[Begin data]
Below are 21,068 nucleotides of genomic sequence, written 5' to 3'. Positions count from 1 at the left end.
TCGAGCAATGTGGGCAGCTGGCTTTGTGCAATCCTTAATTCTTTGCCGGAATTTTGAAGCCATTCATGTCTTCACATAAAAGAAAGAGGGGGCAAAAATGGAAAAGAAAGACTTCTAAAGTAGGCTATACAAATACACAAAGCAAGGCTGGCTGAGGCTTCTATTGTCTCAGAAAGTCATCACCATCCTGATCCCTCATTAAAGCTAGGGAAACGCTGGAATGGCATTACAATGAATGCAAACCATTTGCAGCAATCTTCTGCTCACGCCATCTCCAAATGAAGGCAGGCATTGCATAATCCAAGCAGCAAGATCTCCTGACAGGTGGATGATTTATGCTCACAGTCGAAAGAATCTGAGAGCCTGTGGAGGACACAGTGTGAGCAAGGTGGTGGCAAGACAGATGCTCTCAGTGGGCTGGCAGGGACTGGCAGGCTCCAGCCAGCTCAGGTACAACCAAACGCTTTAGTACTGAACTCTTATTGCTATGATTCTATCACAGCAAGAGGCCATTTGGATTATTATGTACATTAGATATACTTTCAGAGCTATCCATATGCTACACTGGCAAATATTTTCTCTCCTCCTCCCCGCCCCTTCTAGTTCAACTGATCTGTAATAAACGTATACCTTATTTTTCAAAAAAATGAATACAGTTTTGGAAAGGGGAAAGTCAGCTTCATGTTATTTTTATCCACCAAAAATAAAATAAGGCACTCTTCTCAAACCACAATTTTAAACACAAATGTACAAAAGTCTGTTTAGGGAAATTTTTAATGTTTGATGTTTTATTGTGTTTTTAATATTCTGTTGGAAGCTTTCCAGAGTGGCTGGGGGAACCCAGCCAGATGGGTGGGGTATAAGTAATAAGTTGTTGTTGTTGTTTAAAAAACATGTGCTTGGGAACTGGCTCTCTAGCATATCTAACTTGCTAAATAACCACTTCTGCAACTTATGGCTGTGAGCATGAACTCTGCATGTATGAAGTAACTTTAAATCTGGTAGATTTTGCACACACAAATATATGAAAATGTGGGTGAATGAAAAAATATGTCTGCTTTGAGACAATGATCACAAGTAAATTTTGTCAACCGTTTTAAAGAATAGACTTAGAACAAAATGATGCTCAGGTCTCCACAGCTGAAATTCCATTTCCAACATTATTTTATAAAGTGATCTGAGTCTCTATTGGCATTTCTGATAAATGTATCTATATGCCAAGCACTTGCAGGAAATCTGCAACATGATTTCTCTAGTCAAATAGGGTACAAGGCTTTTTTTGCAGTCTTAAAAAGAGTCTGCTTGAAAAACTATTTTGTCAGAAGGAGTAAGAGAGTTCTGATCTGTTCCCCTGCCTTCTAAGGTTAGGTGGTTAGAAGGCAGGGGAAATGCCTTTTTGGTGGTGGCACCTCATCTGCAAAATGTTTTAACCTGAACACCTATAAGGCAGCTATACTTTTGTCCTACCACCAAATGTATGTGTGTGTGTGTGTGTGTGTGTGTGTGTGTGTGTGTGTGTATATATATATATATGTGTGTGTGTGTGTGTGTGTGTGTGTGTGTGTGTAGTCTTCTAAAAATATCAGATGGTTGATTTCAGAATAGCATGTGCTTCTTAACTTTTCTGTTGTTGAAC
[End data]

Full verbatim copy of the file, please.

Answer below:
Below are 21,068 nucleotides of genomic sequence, written 5' to 3'. Positions count from 1 at the left end.
TCGAGCAATGTGGGCAGCTGGCTTTGTGCAATCCTTAATTCTTTGCCGGAATTTTGAAGCCATTCATGTCTTCACATAAAAGAAAGAGGGGGCAAAAATGGAAAAGAAAGACTTCTAAAGTAGGCTATACAAATACACAAAGCAAGGCTGGCTGAGGCTTCTATTGTCTCAGAAAGTCATCACCATCCTGATCCCTCATTAAAGCTAGGGAAACGCTGGAATGGCATTACAATGAATGCAAACCATTTGCAGCAATCTTCTGCTCACGCCATCTCCAAATGAAGGCAGGCATTGCATAATCCAAGCAGCAAGATCTCCTGACAGGTGGATGATTTATGCTCACAGTCGAAAGAATCTGAGAGCCTGTGGAGGACACAGTGTGAGCAAGGTGGTGGCAAGACAGATGCTCTCAGTGGGCTGGCAGGGACTGGCAGGCTCCAGCCAGCTCAGGTACAACCAAACGCTTTAGTACTGAACTCTTATTGCTATGATTCTATCACAGCAAGAGGCCATTTGGATTATTATGTACATTAGATATACTTTCAGAGCTATCCATATGCTACACTGGCAAATATTTTCTCTCCTCCTCCCCGCCCCTTCTAGTTCAACTGATCTGTAATAAACGTATACCTTATTTTTCAAAAAAATGAATACAGTTTTGGAAAGGGGAAAGTCAGCTTCATGTTATTTTTATCCACCAAAAATAAAATAAGGCACTCTTCTCAAACCACAATTTTAAACACAAATGTACAAAAGTCTGTTTAGGGAAATTTTTAATGTTTGATGTTTTATTGTGTTTTTAATATTCTGTTGGAAGCTTTCCAGAGTGGCTGGGGGAACCCAGCCAGATGGGTGGGGTATAAGTAATAAGTTGTTGTTGTTGTTTAAAAAACATGTGCTTGGGAACTGGCTCTCTAGCATATCTAACTTGCTAAATAACCACTTCTGCAACTTATGGCTGTGAGCATGAACTCTGCATGTATGAAGTAACTTTAAATCTGGTAGATTTTGCACACACAAATATATGAAAATGTGGGTGAATGAAAAAATATGTCTGCTTTGAGACAATGATCACAAGTAAATTTTGTCAACCGTTTTAAAGAATAGACTTAGAACAAAATGATGCTCAGGTCTCCACAGCTGAAATTCCATTTCCAACATTATTTTATAAAGTGATCTGAGTCTCTATTGGCATTTCTGATAAATGTATCTATATGCCAAGCACTTGCAGGAAATCTGCAACATGATTTCTCTAGTCAAATAGGGTACAAGGCTTTTTTTGCAGTCTTAAAAAGAGTCTGCTTGAAAAACTATTTTGTCAGAAGGAGTAAGAGAGTTCTGATCTGTTCCCCTGCCTTCTAAGGTTAGGTGGTTAGAAGGCAGGGGAAATGCCTTTTTGGTGGTGGCACCTCATCTGCAAAATGTTTTAACCTGAACACCTATAAGGCAGCTATACTTTTGTCCTACCACCAAATGTATGTGTGTGTGTGTGTGTGTGTGTGTGTGTGTGTGTGTGTGTATATATATATATATGTGTGTGTGTGTGTGTGTGTGTGTGTGTGTGTGTAGTCTTCTAAAAATATCAGATGGTTGATTTCAGAATAGCATGTGCTTCTTAACTTTTCTGTTGTTGAAC